Virtual reality (VR) technology, which is the most popular product of developing technology today, has the feature to overcome these shortcomings in imagery applications. VR can deceive the human brain’s predictive coding mechanism and create a real feeling of being present in the virtual body and space (Riva et al., 2019). VR has features similar to imagery in terms of the underlying mechanism. The underlying logic behind imagery and VR is to feel an unreal event, time, or environment as if it were actually happening. The most important feature that differentiates VR technology from other applications in the imagery process is that it gives participants the feeling of the experience being real.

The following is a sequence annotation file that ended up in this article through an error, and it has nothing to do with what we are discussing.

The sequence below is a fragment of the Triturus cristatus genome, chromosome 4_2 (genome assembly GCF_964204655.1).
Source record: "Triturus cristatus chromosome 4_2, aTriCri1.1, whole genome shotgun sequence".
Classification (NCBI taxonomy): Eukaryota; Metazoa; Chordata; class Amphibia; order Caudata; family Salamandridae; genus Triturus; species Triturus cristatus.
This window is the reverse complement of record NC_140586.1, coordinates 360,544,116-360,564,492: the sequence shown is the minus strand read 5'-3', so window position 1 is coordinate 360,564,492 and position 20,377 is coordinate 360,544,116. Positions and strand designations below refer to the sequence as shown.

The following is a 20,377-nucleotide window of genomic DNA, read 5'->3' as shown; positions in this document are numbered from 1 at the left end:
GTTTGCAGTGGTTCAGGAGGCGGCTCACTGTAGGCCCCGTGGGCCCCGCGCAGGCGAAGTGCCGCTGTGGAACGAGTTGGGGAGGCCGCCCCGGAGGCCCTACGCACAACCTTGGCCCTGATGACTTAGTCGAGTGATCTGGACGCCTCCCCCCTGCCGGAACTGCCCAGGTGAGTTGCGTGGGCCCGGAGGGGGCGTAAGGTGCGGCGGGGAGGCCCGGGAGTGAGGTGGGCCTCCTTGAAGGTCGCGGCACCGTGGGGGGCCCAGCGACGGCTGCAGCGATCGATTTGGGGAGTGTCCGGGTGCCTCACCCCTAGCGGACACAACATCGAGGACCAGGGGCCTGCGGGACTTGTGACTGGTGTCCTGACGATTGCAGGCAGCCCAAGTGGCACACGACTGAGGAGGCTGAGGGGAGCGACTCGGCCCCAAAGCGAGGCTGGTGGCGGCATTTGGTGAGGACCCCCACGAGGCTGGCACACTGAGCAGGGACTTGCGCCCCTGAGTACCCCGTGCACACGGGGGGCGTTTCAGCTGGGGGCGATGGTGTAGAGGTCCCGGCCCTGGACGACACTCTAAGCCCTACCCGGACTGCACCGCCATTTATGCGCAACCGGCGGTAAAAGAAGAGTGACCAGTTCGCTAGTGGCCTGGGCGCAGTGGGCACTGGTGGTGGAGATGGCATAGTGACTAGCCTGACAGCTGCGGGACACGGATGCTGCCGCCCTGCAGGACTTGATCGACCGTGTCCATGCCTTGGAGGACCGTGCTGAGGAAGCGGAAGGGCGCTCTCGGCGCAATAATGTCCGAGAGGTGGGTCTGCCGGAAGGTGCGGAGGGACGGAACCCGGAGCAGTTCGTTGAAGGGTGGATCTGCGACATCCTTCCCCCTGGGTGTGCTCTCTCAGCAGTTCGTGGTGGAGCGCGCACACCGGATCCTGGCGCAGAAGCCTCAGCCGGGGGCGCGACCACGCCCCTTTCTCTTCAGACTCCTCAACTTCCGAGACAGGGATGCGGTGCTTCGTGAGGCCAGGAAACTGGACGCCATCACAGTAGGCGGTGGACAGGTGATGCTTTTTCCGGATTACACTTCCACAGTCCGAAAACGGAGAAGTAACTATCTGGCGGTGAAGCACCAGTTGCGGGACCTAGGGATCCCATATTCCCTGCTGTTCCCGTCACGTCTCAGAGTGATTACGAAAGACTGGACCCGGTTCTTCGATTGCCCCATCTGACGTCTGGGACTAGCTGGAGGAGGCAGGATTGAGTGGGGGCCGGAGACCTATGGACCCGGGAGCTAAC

In order to increase the sense of reality, desired items can be placed or removed in the VR environment to be created. In this respect, performance tests to be performed in VR environment will be different from classical laboratory tests. Many of the research done in sports psychology (imagery, VMBR, VM, self-talking etc.) tried to determine the pure effect of mental training performed by athletes by limiting external variables. However, sports competitions take place in highly variable and interactive environments. Therefore, measurements made by isolating from the external environment do not always reflect the correct results. The ecological approach, which is an alternative to the traditional one-way research model conducted in this way, advocates including the effects of the environment on the individual (Davaslıgil, 1997). According to the ecological approach, all factors affecting the individual (relationships, environment, social and cultural variables) should be addressed in a research process instead of examining the individual one way (Heft, 2012, 2013). The ecological approach has recently become popular in the field of sports psychology as well as in other fields. In this context, the methods in the researches in the field of psychological skill training started to be designed within the framework of ecological approach (Araujo et al., 2005; Jordet, 2005; Araujo and Kirlik, 2008; Seif-Barghi et al., 2012; Dicks et al., 2015). By integrating VR technology into mental training processes, tests can be organized within the framework of ecological approach. Variables such as type of surface (e.g., grass pitch), the objects involved (e.g., rugby ball) and the events taking place within it (e.g., a set-play) can also be included in the created VR environment (Riley et al., 2009). A virtual environment provides the researcher with an ecologically valid platform for presenting dynamic stimuli in a manner that allows for both the veridical control of laboratory measures and the verisimilitude of naturalistic observation of real life situations (Matheis et al., 2007; Jovanovski et al., 2012). VR environments proffer assessment paradigms that combine the experimental control of laboratory measures with emotionally engaging background narratives to enhance affective experience and social interactions (Parsons, 2015). In the literature review, it is seen that VR has started to be used in ecological approach-based researches in sports psychology (Ya, 2011; Parsons, 2015).